(The Center Square) – The U.S. Supreme Court ruled against Alabama’s new Congressional district map Thursday in a 5-4 split, ruling that the new map diminished the impact of Black voters. Chief Justice John Roberts and Justices Brett Kavanaugh, Neil Gorsuch, Ketanji Jackson, and Sonia Sotomayor formed the majority opinion.

The ruling strengthened the impact of the Voting Rights Act, specifically Article 2, which prohibits voting procedures that discriminate based on race.

‘Race Consciousness’ Okay

The Supreme Court recommended that states redraw their maps concerning racial demographics to not have “discriminatory effects” against  minority populations.

However, the Supreme Court further ruled that “redistricting legislatures will almost always be aware of racial demographics, but such race consciousness does not lead inevitably to impermissible race discrimination.”

Alabama contended that a race-neutral distribution best fit the text of the Voting Rights Act, saying that the maps “cannot have denied or abridged anyone’s right to vote on account of race because they never took race into account in the first place.”

The Supreme Court refuted [sic] this by instead saying that the act centers on “the presence of discriminatory effects, not discriminatory intent,” fearing that “the same map could be lawful or not depending solely on what the mapmakers said they set out to do.”

Along with rejecting Alabama’s argument citing the state’s misinterpretation of the existing law, the Supreme Court also said that Alabama’s “race-neutral benchmark” fared poorly in practice, which “further counsels against [the Court] adopting it.”

Precedent, Again

The Supreme Court upheld the previous ruling from the district court, saying “We see no reason to disturb the District Court’s careful factual findings, which are subject to clear error review and have gone unchallenged by Alabama in any event.”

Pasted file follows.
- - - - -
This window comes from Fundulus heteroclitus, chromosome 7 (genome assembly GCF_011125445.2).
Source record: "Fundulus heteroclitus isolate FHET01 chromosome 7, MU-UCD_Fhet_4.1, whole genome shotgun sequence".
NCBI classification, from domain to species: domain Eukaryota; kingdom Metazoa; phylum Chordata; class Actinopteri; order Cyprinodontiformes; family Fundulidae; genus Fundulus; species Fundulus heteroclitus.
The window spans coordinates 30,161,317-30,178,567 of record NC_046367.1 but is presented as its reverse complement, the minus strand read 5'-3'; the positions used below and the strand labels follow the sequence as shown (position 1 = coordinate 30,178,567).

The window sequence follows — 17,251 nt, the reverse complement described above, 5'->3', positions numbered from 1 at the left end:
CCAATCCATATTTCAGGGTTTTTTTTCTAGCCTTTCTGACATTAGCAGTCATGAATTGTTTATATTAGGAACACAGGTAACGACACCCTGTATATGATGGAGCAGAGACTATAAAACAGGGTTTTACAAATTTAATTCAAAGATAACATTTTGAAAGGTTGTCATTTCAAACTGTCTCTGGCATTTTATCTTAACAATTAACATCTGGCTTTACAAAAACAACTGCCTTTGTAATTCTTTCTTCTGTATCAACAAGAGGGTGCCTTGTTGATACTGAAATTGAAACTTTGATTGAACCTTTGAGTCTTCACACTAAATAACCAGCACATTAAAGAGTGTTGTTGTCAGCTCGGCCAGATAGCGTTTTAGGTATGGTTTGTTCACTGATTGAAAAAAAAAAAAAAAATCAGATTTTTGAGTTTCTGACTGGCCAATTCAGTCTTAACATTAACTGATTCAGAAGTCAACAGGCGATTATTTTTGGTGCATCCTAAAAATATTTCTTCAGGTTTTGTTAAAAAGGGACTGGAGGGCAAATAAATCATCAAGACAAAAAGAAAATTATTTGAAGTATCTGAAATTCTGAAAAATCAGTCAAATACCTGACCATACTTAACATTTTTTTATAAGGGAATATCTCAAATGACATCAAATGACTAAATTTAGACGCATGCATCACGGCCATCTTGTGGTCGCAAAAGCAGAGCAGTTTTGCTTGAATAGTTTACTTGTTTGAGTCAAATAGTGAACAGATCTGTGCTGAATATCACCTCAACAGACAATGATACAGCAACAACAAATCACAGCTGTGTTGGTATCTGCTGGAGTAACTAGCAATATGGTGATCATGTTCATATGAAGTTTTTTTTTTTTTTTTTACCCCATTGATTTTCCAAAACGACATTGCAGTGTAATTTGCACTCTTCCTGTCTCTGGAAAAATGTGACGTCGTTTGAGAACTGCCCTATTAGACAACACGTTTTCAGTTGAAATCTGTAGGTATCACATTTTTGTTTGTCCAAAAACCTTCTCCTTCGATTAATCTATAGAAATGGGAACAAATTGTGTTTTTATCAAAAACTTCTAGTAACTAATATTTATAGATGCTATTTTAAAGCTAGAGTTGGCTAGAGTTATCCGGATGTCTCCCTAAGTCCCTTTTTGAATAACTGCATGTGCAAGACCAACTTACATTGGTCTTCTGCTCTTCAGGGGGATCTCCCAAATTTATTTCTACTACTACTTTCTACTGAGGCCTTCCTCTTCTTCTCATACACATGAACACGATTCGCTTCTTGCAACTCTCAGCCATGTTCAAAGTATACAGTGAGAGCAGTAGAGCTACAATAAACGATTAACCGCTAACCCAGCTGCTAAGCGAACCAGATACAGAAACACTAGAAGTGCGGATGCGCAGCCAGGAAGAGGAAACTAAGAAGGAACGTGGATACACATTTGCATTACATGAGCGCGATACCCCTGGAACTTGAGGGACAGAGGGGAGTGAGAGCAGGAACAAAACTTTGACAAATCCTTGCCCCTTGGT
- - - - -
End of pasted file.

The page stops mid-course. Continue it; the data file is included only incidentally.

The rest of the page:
In a concurring opinion, Kavanaugh said that the Supreme Court should not have the power to vote in favor of Alabama’s redistricting because it would upset the previous precedent.

He concluded that Congress and the president could alter those statutory precedents, but since they have not, Kavanaugh voted against Alabama, citing stare decisis.

Kavanaugh said that the Supreme Court “has ordinarily left the updating or correction of erroneous statutory precedents to the legislative process.”

‘Based on a Flawed Understanding’

The dissenting opinion from Justice Clarence Thomas argued that “the majority drastically overstates the stare decisis support for applying article 2 to single-member districting plans like the one at issue here,” saying that there was little to no legal precedent for a single-member district plan.

Thomas concluded his statement by citing the opinion he “formed 29 years ago,” saying “I can see no reasonable alternative to abandoning our current unfortunate understanding of the Act.”

Justices Samuel Alito Jr. and Neil Gorsuch voiced their dissent as well, saying that the decision was “based on a flawed understanding of the framework adopted in Thornburg v. Gingles.”

They concluded by saying “The Court’s treatment of Gingles is inconsistent with the text of article 2, our precedents on racial predominance, and the fundamental principle that States are almost always prohibited from basing decisions on race.”

Originally published by The Center Square. Republished with permission.

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